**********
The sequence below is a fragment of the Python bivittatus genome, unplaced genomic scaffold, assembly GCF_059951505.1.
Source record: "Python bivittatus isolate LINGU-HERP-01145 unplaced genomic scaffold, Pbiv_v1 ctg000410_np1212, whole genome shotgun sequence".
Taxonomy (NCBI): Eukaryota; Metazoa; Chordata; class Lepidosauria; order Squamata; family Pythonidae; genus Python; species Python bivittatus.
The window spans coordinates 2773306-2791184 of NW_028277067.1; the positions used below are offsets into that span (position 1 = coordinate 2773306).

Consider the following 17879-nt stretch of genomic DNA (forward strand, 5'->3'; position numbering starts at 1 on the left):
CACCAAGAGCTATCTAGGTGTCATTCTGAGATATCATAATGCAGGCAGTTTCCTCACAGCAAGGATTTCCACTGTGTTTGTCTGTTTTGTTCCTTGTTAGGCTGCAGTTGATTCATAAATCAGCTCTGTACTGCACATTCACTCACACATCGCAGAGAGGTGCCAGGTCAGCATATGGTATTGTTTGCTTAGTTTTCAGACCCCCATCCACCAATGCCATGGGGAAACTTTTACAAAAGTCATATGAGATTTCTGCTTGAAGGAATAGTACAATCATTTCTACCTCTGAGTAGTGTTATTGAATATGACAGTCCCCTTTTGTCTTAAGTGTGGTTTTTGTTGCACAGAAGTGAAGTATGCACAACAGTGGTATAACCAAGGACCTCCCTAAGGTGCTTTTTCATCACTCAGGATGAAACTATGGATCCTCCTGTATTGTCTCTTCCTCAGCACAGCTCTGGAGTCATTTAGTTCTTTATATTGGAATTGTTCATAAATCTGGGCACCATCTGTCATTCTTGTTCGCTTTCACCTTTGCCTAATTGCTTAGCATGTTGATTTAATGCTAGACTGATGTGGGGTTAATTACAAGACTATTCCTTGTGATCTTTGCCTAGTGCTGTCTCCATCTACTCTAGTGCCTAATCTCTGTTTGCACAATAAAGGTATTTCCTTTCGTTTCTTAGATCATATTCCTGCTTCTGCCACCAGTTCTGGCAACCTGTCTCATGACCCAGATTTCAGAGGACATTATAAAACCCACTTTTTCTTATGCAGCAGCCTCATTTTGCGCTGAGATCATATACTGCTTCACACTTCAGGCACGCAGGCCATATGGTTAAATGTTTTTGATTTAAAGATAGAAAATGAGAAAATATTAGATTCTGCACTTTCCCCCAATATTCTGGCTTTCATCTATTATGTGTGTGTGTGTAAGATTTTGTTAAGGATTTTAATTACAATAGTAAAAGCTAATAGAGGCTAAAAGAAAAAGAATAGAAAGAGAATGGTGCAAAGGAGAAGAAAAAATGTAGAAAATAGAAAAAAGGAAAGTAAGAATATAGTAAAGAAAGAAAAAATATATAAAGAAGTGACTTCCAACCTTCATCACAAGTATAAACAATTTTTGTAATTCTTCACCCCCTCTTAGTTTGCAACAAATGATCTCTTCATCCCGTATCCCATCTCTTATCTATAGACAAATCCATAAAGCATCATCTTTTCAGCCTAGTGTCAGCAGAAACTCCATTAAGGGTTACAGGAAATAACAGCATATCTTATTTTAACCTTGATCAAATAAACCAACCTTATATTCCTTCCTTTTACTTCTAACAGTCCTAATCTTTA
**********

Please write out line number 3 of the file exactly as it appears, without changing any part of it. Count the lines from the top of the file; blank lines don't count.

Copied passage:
Taxonomy (NCBI): Eukaryota; Metazoa; Chordata; class Lepidosauria; order Squamata; family Pythonidae; genus Python; species Python bivittatus.